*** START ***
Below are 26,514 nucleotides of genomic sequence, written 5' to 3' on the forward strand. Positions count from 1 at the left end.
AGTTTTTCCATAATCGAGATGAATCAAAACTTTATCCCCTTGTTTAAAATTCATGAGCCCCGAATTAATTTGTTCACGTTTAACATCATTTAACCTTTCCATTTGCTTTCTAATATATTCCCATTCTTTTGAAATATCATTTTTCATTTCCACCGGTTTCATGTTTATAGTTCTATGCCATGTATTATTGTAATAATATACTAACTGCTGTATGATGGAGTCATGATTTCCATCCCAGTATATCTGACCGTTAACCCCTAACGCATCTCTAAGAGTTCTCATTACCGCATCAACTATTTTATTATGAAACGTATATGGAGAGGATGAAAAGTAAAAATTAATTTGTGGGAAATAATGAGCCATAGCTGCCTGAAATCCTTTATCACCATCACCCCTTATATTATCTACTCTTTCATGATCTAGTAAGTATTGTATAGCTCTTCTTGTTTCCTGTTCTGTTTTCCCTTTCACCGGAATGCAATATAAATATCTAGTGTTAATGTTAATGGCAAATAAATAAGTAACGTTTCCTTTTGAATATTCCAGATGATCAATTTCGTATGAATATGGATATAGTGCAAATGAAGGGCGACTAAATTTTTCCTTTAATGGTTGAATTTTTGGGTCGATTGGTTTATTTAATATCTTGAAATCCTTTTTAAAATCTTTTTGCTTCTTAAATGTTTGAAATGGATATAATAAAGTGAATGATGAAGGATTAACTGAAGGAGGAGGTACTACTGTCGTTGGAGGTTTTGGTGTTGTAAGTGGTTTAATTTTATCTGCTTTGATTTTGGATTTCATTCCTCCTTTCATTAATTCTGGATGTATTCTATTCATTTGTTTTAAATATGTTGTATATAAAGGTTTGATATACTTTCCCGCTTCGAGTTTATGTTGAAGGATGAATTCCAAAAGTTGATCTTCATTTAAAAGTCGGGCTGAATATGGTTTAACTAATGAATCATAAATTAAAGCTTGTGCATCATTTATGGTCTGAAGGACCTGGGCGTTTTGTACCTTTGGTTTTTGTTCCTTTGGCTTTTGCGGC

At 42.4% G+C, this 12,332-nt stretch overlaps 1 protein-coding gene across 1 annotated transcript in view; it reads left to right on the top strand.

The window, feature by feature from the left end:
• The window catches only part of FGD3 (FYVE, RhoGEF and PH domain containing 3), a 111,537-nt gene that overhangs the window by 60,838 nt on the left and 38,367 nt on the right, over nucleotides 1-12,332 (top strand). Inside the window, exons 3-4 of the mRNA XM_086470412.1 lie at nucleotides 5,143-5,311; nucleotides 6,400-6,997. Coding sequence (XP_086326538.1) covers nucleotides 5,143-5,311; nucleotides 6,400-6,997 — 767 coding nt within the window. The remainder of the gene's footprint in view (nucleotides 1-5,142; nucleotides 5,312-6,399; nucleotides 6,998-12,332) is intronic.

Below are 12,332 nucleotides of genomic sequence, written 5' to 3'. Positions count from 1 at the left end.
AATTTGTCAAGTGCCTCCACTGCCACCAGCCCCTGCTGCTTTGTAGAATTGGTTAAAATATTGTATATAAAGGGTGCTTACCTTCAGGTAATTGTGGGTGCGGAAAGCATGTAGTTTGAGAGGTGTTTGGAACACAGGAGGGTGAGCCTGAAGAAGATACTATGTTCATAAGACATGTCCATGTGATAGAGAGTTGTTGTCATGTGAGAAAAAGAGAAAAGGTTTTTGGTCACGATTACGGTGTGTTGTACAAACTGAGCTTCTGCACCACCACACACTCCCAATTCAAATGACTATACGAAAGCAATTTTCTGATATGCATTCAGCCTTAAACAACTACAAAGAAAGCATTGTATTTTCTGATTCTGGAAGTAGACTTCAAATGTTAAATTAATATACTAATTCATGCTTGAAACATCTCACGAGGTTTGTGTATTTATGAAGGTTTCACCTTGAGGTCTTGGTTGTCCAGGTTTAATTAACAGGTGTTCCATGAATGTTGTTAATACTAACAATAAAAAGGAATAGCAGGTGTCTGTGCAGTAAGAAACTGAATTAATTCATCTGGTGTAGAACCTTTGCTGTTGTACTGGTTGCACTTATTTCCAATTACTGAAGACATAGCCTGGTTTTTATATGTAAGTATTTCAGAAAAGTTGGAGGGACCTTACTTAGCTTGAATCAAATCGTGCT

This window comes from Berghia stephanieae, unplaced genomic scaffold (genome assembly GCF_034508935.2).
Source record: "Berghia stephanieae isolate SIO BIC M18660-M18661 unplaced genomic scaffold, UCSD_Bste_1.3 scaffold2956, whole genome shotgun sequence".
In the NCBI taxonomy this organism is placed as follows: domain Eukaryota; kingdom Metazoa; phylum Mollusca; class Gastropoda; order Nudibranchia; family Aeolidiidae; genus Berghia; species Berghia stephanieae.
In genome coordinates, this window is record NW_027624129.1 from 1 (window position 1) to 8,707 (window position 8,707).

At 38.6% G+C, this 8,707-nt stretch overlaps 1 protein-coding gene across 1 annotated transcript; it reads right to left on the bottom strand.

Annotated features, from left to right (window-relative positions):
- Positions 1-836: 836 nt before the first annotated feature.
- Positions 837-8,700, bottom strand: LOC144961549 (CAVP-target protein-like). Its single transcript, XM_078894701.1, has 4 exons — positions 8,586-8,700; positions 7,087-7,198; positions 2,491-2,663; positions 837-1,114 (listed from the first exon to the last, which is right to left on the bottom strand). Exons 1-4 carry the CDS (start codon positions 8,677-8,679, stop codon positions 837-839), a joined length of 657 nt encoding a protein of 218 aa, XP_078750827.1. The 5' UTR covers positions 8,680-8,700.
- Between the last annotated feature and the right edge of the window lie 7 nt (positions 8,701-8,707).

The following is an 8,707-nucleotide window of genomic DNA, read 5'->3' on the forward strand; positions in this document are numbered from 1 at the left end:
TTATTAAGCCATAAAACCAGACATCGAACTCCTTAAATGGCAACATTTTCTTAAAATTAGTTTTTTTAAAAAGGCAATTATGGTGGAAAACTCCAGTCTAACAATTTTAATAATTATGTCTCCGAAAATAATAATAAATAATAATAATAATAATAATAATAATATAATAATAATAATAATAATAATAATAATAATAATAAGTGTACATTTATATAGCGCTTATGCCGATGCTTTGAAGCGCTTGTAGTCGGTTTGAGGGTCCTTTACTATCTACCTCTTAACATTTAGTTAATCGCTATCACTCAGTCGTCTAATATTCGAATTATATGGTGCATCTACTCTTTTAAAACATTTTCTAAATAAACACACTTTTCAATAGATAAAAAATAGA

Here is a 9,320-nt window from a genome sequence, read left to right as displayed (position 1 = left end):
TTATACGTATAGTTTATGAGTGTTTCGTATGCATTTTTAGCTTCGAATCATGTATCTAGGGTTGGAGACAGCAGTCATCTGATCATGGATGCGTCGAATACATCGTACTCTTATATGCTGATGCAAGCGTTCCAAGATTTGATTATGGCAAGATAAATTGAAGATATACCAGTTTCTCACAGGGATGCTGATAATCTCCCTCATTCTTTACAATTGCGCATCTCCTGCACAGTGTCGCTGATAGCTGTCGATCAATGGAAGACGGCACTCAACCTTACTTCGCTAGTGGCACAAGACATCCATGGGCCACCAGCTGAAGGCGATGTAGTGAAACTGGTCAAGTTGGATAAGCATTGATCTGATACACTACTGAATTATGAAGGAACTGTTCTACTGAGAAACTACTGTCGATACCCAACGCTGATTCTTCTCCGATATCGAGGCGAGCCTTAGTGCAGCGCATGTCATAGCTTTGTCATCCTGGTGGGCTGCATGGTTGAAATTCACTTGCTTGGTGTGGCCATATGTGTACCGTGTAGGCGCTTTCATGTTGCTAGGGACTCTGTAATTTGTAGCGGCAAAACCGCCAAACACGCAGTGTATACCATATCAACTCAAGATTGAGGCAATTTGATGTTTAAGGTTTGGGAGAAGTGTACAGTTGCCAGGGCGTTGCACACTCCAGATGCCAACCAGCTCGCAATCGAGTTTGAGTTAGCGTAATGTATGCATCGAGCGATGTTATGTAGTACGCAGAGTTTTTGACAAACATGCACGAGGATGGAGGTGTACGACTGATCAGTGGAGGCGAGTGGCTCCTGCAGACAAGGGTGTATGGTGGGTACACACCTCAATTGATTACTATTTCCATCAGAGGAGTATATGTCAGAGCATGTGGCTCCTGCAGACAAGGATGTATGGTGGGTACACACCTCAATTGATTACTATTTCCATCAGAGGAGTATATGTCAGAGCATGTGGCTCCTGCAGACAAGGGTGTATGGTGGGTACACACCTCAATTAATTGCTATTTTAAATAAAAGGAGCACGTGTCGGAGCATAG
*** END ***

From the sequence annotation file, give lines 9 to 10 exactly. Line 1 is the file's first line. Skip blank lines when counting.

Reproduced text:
Source record: "Berghia stephanieae isolate SIO BIC M18660-M18661 unplaced genomic scaffold, UCSD_Bste_1.3 scaffold2956, whole genome shotgun sequence".
In the NCBI taxonomy this organism is placed as follows: domain Eukaryota; kingdom Metazoa; phylum Mollusca; class Gastropoda; order Nudibranchia; family Aeolidiidae; genus Berghia; species Berghia stephanieae.